Timberlake in performance. (Photo by Christopher Polk, Getty Images)

by Joseph Mastando

Let’s face it, everything that involves travelling to your local theater, whether to see an extravagant show, a side-splitting film, or a head-banging performance, has become nothing more than a big fat slap in your wallet. Drink prices are outrageous. The snacks makes McDonald’s dollar menu look like the Holy Grail (pun intended). And getting good seats? Well, unless you plan on skipping next month’s electric bill, it looks you better bring some tissues and get ready for the nosebleeds.

It goes without question that if you’re going to spend your paycheck, or three, on a night out on the town, you should expect any performance you see to be as top-notch as humanly possible.

On Saturday, Nov. 9, Justin Timberlake’s high-energy instrumentals, soothing falsetto, and electrifying dance numbers graced the Izod Center’s stage, and in no way did he disappoint. Rather, he rendered a performance I dare say was one of the best, if not the best, I have yet to see during my time.

Timberlake’s 20/20 experience tour has gathered much attention and anticipation. Not only did he release two (yes two, not one) albums this year, The 20/20 Experience and The 20/20 Experience: 2/2, both which have reached number one on Billboard’s Top 100, but he was also honored with MTV VMA’s Video Vanguard Award and performed a 20-minute number that stunned audiences across America during an already jaw-dropping night.

With expectations mounted high, Timberlake exhibited professionalism and poise only appropriate of one with nearly two decades of experience. He began with his silhouette projected upon the back of the stage, singing “Pusher Love Girl,” the first number off of The 20/20 Experience.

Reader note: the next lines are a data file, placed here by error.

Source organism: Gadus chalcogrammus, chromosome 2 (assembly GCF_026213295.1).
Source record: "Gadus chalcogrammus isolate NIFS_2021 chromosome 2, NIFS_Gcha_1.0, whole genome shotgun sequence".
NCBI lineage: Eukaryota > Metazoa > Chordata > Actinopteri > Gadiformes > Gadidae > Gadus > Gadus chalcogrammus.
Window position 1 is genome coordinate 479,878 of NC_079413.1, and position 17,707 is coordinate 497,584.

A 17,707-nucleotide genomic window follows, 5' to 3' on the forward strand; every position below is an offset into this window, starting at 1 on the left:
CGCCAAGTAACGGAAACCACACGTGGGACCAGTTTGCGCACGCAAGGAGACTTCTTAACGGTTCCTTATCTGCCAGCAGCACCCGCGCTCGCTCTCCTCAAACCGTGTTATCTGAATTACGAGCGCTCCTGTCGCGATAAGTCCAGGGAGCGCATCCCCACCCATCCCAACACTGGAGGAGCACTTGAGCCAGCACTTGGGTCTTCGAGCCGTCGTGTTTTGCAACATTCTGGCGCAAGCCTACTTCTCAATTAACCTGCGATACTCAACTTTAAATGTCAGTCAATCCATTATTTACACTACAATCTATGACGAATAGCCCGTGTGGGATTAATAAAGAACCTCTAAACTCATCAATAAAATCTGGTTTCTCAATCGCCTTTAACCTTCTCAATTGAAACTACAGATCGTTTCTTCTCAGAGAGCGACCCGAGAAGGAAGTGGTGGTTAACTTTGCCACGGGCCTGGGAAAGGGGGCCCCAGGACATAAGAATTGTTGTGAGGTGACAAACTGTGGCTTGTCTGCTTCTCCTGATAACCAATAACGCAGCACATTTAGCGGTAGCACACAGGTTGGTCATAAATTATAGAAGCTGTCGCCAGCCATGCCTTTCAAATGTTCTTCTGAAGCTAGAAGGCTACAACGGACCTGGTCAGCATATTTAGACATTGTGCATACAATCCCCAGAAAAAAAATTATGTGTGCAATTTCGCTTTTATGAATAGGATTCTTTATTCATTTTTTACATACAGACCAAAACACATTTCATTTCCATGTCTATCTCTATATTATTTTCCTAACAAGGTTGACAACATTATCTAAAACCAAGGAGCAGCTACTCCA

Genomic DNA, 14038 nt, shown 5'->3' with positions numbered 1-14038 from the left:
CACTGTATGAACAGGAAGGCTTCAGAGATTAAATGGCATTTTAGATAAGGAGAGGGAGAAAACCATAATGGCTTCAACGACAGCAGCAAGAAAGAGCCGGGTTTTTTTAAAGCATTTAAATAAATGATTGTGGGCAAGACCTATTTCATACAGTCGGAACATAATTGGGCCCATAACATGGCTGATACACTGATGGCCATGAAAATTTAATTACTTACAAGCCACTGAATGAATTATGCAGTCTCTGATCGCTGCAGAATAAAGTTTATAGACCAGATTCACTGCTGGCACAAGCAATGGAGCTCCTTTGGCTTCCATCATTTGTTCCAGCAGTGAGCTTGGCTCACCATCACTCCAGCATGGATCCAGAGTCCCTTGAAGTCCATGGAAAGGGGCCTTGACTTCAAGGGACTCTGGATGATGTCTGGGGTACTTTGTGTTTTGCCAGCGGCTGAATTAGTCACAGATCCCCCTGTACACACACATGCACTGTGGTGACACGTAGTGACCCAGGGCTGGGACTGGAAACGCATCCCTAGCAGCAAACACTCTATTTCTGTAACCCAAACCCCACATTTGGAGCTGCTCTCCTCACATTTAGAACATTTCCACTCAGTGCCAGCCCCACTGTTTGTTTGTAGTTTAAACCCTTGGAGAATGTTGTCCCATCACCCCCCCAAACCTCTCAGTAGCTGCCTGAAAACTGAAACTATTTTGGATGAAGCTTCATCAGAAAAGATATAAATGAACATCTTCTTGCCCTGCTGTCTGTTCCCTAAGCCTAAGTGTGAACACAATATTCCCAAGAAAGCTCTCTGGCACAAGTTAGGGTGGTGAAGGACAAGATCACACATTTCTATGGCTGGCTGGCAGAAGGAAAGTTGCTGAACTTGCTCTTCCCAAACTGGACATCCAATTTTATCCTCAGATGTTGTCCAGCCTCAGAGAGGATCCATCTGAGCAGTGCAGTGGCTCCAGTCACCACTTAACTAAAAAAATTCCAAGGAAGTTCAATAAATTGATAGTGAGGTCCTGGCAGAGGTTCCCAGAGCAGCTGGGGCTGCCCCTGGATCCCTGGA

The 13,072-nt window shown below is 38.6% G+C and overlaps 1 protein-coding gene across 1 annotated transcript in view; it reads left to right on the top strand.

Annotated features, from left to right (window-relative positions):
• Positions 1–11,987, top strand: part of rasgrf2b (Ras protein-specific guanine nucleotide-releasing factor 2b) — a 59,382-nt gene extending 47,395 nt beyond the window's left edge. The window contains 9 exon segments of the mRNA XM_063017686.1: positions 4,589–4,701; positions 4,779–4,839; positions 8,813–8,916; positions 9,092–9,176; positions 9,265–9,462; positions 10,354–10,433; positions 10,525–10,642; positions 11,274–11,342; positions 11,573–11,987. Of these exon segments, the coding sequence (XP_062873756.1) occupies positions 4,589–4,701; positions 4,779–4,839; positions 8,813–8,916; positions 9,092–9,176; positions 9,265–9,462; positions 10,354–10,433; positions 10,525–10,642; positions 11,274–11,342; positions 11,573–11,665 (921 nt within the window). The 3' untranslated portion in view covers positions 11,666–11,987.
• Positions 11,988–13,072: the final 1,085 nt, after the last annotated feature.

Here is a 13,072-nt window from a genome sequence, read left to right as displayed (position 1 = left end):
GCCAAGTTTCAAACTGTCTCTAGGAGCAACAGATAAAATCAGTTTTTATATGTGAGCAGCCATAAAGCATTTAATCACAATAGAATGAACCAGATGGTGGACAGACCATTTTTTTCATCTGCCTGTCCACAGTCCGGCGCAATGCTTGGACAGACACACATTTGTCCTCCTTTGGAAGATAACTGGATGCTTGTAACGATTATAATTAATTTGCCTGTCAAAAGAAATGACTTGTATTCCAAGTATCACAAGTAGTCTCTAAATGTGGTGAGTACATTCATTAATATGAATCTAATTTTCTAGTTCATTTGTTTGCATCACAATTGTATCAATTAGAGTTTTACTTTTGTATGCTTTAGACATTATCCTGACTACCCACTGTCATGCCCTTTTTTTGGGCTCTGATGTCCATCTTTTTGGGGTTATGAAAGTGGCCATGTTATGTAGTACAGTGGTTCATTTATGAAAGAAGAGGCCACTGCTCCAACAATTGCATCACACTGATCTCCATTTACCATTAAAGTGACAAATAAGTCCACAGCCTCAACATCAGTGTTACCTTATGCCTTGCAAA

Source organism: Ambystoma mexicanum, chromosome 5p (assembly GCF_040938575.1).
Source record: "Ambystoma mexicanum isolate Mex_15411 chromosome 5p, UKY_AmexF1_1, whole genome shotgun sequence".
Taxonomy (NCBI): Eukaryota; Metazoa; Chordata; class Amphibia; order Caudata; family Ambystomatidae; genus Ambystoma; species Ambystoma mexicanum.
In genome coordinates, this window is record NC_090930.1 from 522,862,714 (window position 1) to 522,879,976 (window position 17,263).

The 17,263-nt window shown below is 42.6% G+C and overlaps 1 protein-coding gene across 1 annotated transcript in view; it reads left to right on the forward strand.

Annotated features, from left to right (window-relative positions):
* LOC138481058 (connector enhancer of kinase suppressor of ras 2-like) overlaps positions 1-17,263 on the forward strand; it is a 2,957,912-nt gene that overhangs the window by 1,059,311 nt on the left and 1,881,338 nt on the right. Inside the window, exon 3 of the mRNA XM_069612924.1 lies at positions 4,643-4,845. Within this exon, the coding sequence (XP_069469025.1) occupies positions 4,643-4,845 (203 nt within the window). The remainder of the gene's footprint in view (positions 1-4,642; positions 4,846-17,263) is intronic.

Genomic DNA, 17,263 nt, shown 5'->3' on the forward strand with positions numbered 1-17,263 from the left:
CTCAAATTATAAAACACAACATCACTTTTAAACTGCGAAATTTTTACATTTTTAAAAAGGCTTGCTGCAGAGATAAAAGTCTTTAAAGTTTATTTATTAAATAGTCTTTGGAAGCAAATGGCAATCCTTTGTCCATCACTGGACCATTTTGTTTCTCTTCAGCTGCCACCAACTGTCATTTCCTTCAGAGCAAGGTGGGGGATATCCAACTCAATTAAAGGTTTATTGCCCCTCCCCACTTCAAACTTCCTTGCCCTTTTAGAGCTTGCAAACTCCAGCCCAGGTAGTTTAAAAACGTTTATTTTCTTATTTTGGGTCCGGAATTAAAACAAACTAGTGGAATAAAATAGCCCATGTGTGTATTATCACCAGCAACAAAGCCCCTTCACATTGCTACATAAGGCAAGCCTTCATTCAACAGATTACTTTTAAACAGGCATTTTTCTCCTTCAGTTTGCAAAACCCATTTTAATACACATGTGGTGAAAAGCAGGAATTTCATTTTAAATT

At once, the music came to a stop as lights fully illuminated the singer standing in the middle of the stage sporting a sleek and sophisticated monochromatic suit. It appeared to be navy blue, but considering my $230 seats were not very close to the stage (do you notice my bitterness?), I could not exactly distinguish the color.

His sets moved swimmingly through newer and older hits. The first weaved together both very well, showcasing some of his recent recordings, including “Gimme What I Don’t Know (I Want),” “Strawberry Bubblegum,” “Don’t Hold the Wall,” and “TKO” as well as his older sensations like “Rock Your Body,” “Summer Love,” and “Cry Me a River.”

After performing for nearly 90 minutes and taking a 10-minute break, Timberlake began his second set. This set showcased a bit more diversity than the first. He played some of his best like “Senorita,” “SexyBack,” “What Goes Around…Comes Around,” and “Take Back the Night.”

Toward the middle of his set, Timberlake tipped his hat to some of his inspirations and picked up his guitar, strumming and singing the melodies to “Heartbreak Hotel” and “Human Nature” by Elvis Presley and Michael Jackson respectively. As a Tennessee native and arguably the reigning king of pop, it only seemed necessary for him to cover the two heavyweights. Later, he pulled out a rather unexpected yet refreshing cover of Bell Biv DeVoe’s “Poison.”

One of the most unique aspects of the night was Timberlake’s multi-purpose stage. While performing “Let the Groove Get In,” part of the stage seemed to detach from the rest, levitating and migrating from one end of the stadium to the other. Timberlake truly demonstrated his down-to-earth mentality, performing six songs for all the guests on the opposing side of the arena—close to the section my $230 tickets placed me (yes, I’m still bitter)—not forgetting to toss back a shot of alcohol.

Aside from a few hiccups in the night—my $8.75 beer (I don’t think I could emphasize the word “expensive” any more) and getting yelled at by an unfortunately rude young lady who I accidently bumped into while attempting to reach the bathrooms—the night proved magnificent. A girl standing in the row below me even shouted, “So, I guess we’re seeing him again in February at Madison Square Garden!” And I mustn’t lie—I’ve already looked into purchasing tickets for the show as well.

Three hours and 32 songs later, Timberlake’s 20/20 Experience tour came to a close, and I must say that I am now seeing more clearly than ever.